Drought-Tolerant Labor of Love: What I Learned By Creating My Own Vineyard By Scott MacDonald
This guest post was written by Scott MacDonald exlusively for Social Vignerons.
A wine-lover for many years, I recently harvested the first of the Chardonnay grapes from my home vineyard in the front yard of my house in Del Mar, California.
I call the vineyard Chateau Luzon, which is a name one of my neighbors came up with. My contemporary-style home, which is located on Luzon Avenue, was built in 1995 by award winning developer and architect, Batter Kaye. The house is a modern construction made up of exposed concrete, dramatic windows, and multiple levels. It sits high on the top of a hill, with views overlooking the Pacific Ocean.
“In 2014, I needed to re-landscape my front yard, but didn’t like the drought tolerant options available.”
Since my front yard slopes down and faces south, I had the idea of planting a mini vineyard (I call it a “minyard”) as a water-wise option.
“What did I learn from planting my own vineyard? As it turns out, I learned a lot.”
First, I needed a hardy varietal because growing conditions in my area are not optimal.
In San Diego, a marine cloud layer frequently blocks sunshine during the months of May and June. The salt air is often accompanied by rust and mildew. Pinot and Chardonnay grapes have a reputation for being better able to tolerate adverse growing conditions (I rejected Concord grapes immediately). Pinots can be difficult, according to growers I talked to, so I chose Chardonnay.
Second, the concept of a home vineyard was also a way to comply with California’s water conservation goals.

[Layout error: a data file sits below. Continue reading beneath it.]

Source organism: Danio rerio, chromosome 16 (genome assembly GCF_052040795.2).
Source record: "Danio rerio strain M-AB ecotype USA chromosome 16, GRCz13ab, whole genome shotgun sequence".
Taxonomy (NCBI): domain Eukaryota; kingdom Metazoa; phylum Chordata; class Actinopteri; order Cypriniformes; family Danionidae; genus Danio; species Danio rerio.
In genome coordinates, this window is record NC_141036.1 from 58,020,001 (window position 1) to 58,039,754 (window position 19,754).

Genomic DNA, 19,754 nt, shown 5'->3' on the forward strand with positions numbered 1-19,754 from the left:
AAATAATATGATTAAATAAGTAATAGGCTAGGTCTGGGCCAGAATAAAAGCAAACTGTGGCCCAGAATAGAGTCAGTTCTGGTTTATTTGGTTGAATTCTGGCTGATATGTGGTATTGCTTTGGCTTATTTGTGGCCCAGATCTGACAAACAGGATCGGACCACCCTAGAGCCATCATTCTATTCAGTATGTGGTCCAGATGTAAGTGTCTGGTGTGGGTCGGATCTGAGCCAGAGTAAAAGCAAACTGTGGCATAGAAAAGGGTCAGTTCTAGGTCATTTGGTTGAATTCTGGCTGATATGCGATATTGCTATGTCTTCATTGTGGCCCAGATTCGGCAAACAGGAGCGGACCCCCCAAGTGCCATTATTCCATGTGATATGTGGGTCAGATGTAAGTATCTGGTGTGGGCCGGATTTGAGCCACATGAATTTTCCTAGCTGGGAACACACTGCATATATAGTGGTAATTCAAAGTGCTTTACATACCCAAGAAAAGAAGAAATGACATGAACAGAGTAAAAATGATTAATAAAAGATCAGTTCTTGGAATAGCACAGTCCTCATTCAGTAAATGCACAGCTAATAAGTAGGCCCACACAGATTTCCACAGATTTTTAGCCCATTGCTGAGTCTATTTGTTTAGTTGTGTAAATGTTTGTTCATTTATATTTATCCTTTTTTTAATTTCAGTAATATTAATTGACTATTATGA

I decided to use a strictly controlled drip irrigation system, so that only the vine roots receive water. As the vines become established, less water is provided and the vines struggle to make the best quality grapes.
Finally, since the soil is sandy, I learned that I needed to add nutrients and spray sulfur on the vines as the growing season progressed.
I didn’t want to use any poison, so I fought pests with benign oil and trapped visiting gophers. We have many birds in the area, so we put nets over the vines when the grapes began to mature. Unfortunately, bees found the grapes delicious, and we had to harvest early or the bees would have sucked the grapes dry. Next year we’ll use nets with smaller openings.
“If sun and soil conditions are favorable, home vineyards are far better than grass and other water intensive landscaping and are likely comparable with widely used drought tolerant vegetation.”
And a vineyard in the front yard has far greater aesthetic appeal than desert plantings. Only 60 feet by 10 feet, my mini vineyard serves as an innovative and scenic foreground to the dramatic house behind. As the vines filled out, they added a beautiful foreground to our contemporary house. Passing cars stop often, as visitors want to know more about the vines and grapes.
And how did my neighbors feel about the vineyard?
They loved the idea and wanted to stomp grapes. When it was time to harvest, the entire neighborhood turned up to pick and press the grapes with a hand press.
For those who are considering starting their own home vineyard, here’s what I think you need:
- hardy grapes
- a drip watering system
- and someone to watch for disease and apply sulfur, as needed.
You also need a good winemaker.
I approached local vintner, Todd D’Alessio, to help me ferment, blend, and store the wine from my grapes. The juice from the grapes is being stored in a stainless tank, but will be blended with other Chardonnay grapes and aged in oak barrels.
“We estimate that Chateau Luzon Chardonnay should be available in 2017.”
About our Guest:
Scott MacDonald is the author of the debut business memoir, Saving Investa: How an Ex-factory Worker Helped Save One of Australia’s Iconic Companies, which recounts his efforts to save an Australian commercial real estate property company with $9 billion in assets.
He is also the founder of a scholarship program for needy students (www.macdonaldscholars.com) and profits from his book support more scholarships. You can read more about MacDonald, his home vineyard, and his work at www.authorscottmacdonald.com.
Find Scott MacDonald’s book, Saving Investa on Amazon:
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